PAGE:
Several years ago, my cousin introduced me to his friend who needed money. With the assurance that the loan will be secured by a mortgage and the title will be surrendered to me, I agreed to lend money. Unfortunately, my cousin’s friend failed to pay the loan and is still outstanding up to this day. Recently, I received information that my cousin’s friend filed a petition in court and secured a new title over the land she mortgaged to me. She claimed that the land title was lost. Is the land title I am holding now considered invalid? What should I do to protect my interest?
From your narration, it appears that your debtor filed a petition for issuance of a new duplicate certificate of title in lieu of her allegedly lost title. This remedy is provided by Section 109 of the Property Registration Code in case of loss or theft of an owner’s duplicate certificate of title. Should the court grant the petition, a new title will be issued which will contain a memorandum of the fact that it is issued in place of the lost duplicate certificate. The new title will then be entitled to like faith and credit as the original duplicate in all respects (Section 109, Presidential Decree No. 1529).
Note that the law requires that the title must be lost or stolen in order to avail of the remedy. In one case, the Supreme Court declared that the word lost as used in the law should be interpreted in its ordinary sense following the rule in statutory construction that words and phrases used in a statute, should be given their plain, ordinary and common usage meaning, in the absence of legislative intent to the contrary. Thus, the remedy is available only when the title is actually lost and not when the certificate of title is merely in possession of a third person with the knowledge of the owner (Alcazar vs. Arante, 687 SCRA 507).
It is the actual loss of the title that becomes a legal ground for the court to issue a new title. Consequently, a new title secured when the owner’s title has not been lost, but is in fact in the possession of another person strips the court of jurisdiction and renders the new certificate of title void. Such court decision to issue a new title may be attacked anytime (Strait Times, Inc. vs. Court of Appeals,294 SCRA 714). As the new title is void, it will not supersede the old title it supposedly replaced. Hence, between the two titles, the old title will prevail.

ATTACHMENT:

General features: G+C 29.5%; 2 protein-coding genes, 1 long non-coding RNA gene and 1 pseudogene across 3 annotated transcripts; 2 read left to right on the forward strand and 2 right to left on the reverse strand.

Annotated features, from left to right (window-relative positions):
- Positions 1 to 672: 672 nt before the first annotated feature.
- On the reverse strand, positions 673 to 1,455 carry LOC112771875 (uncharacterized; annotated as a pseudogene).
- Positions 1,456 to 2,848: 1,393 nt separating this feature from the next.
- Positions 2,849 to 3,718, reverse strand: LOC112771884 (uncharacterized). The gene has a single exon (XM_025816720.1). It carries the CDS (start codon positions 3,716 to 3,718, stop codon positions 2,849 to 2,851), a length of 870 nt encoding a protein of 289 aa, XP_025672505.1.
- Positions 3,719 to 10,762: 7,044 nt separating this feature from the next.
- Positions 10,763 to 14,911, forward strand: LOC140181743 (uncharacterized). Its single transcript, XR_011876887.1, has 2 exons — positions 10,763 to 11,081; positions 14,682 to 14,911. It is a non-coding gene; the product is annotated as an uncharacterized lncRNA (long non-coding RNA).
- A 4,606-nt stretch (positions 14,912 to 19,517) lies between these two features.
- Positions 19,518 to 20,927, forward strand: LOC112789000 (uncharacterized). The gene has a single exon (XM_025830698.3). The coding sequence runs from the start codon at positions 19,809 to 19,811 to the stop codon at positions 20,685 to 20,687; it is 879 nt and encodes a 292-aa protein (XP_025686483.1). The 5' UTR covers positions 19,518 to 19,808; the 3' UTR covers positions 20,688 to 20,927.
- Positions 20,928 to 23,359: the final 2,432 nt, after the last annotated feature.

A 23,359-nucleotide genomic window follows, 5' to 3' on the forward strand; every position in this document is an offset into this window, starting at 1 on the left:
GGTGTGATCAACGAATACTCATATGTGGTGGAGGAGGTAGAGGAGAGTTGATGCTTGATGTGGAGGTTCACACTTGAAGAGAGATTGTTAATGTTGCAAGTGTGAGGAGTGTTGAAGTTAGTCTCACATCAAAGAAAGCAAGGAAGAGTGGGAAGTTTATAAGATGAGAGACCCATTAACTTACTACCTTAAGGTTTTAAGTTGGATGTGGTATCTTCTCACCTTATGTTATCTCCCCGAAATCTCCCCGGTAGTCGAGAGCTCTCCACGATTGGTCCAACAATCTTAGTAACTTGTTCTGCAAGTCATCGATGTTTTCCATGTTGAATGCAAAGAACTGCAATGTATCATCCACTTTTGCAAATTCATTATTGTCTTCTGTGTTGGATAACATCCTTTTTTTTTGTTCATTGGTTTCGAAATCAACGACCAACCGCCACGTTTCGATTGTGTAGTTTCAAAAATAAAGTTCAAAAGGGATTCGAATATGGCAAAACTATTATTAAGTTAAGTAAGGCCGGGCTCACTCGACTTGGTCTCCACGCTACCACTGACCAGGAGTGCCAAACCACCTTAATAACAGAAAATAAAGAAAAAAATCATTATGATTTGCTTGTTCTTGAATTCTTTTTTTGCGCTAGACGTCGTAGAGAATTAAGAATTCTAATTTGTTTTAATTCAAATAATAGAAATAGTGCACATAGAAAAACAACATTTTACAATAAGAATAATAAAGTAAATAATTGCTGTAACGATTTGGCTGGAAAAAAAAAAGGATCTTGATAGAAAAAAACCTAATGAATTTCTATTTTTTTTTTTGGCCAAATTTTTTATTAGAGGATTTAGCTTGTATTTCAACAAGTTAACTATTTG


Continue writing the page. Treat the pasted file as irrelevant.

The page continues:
Applying the foregoing to your case, the fact that your debtor was able to secure a new title will not invalidate or defeat the title she gave you to secure her loan. The title in your possession is superior to the new title she secured which is void.
In order to protect your interest, you may file a case to question or annul the decision of the concerned court that ordered the issuance of the new title. Moreover, it is highly advisable to register or annotate your mortgage lien on the title of the property, if it is not yet registered. The act of registration serves as a constructive notice to all persons of your claim on the property, and is the operative act that binds the land insofar as third persons are concerned.
We hope we were able to sufficiently address your concern. Please bear in mind that this opinion is based on the facts you narrated and our appreciation of the same. Our opinion may vary if facts are changed or elaborated.
Editor’s note: Dear PAO is a daily column of the Public Attorney’s Office. Questions for Chief Acosta may be sent to email@example.com